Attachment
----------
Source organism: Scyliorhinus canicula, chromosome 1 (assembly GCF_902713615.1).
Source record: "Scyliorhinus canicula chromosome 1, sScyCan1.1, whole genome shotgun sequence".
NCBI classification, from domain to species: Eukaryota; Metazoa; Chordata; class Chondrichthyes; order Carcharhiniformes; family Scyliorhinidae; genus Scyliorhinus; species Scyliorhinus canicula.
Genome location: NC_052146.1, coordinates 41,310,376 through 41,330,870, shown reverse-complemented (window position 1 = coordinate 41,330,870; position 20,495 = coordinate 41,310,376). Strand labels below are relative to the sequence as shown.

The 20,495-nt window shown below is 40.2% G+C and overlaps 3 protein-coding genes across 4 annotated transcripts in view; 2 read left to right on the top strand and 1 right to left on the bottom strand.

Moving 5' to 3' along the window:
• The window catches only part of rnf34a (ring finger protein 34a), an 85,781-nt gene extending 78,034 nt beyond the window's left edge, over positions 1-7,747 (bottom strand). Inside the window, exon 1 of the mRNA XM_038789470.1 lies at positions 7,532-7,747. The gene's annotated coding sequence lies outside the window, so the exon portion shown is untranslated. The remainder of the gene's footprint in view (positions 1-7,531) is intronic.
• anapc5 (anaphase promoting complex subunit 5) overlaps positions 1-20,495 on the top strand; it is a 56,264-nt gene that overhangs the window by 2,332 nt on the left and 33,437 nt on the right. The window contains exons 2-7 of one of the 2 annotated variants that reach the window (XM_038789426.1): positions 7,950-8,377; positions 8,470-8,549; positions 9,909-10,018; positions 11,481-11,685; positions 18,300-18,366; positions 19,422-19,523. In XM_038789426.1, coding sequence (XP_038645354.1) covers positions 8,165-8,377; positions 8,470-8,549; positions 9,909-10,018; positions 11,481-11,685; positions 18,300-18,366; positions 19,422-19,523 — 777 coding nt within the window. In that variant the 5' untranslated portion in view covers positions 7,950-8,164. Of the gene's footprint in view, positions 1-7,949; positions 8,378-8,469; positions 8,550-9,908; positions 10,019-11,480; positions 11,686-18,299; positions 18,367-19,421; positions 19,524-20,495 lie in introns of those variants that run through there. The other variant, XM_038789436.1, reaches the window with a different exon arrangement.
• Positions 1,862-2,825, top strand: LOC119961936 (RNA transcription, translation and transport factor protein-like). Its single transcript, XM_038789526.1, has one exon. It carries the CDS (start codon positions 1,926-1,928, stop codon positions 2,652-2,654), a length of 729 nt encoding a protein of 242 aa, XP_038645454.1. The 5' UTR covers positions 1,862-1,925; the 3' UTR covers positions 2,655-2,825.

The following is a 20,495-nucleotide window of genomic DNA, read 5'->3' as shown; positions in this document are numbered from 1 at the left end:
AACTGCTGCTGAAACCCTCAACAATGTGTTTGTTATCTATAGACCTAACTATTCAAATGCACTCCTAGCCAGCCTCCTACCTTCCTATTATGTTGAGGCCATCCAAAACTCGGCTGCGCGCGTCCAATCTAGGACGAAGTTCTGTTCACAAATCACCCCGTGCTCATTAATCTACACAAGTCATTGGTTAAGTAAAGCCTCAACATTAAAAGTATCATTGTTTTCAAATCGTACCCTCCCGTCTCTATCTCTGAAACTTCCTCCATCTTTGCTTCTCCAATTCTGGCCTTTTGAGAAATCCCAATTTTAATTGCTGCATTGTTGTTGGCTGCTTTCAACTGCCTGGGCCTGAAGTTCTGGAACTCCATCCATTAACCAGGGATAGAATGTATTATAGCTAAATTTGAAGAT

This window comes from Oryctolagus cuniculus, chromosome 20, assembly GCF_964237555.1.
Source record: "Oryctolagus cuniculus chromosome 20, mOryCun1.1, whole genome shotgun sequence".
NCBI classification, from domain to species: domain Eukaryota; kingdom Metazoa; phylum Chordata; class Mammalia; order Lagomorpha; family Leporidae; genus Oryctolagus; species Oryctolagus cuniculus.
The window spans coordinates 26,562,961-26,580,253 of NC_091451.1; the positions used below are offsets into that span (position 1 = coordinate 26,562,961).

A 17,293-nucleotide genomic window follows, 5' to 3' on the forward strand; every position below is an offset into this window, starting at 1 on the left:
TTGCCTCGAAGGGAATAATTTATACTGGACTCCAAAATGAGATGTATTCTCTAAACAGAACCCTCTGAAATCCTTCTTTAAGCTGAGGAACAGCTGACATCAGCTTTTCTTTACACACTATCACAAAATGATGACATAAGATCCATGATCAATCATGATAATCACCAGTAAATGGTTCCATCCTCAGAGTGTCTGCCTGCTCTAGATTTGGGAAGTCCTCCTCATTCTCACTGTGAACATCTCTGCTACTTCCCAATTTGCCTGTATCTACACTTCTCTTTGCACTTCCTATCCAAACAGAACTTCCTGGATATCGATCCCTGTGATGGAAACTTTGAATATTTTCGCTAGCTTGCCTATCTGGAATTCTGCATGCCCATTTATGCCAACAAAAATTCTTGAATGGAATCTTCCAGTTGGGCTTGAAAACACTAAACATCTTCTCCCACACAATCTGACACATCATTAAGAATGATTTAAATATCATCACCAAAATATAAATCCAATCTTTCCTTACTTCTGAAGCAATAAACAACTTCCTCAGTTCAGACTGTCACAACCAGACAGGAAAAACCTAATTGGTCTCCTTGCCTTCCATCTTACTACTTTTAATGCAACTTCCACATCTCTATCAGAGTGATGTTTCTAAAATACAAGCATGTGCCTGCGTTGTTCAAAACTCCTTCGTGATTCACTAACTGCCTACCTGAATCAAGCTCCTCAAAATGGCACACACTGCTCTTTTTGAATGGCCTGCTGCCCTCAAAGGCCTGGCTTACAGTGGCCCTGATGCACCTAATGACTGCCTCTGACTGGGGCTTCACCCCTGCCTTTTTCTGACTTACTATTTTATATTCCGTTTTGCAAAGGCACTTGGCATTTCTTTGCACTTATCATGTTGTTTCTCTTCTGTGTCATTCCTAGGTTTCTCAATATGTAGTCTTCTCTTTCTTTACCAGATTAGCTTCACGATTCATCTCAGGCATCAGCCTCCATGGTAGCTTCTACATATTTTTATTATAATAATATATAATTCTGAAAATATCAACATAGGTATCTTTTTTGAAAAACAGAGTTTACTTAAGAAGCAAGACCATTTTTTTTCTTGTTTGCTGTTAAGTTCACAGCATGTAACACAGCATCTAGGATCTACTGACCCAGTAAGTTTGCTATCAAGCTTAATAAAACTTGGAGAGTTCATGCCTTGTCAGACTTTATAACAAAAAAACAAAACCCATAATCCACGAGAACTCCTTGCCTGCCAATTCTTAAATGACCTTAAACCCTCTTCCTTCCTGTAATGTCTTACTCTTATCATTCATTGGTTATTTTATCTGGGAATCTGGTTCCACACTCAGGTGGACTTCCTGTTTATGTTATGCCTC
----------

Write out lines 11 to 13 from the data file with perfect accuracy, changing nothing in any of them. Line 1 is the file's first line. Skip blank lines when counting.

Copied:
AACTGCTGCTGAAACCCTCAACAATGTGTTTGTTATCTATAGACCTAACTATTCAAATGCACTCCTAGCCAGCCTCCTACCTTCCTATTATGTTGAGGCCATCCAAAACTCGGCTGCGCGCGTCCAATCTAGGACGAAGTTCTGTTCACAAATCACCCCGTGCTCATTAATCTACACAAGTCATTGGTTAAGTAAAGCCTCAACATTAAAAGTATCATTGTTTTCAAATCGTACCCTCCCGTCTCTATCTCTGAAACTTCCTCCATCTTTGCTTCTCCAATTCTGGCCTTTTGAGAAATCCCAATTTTAATTGCTGCATTGTTGTTGGCTGCTTTCAACTGCCTGGGCCTGAAGTTCTGGAACTCCATCCATTAACCAGGGATAGAATGTATTATAGCTAAATTTGAAGAT

This window comes from Oryctolagus cuniculus, chromosome 20, assembly GCF_964237555.1.
Source record: "Oryctolagus cuniculus chromosome 20, mOryCun1.1, whole genome shotgun sequence".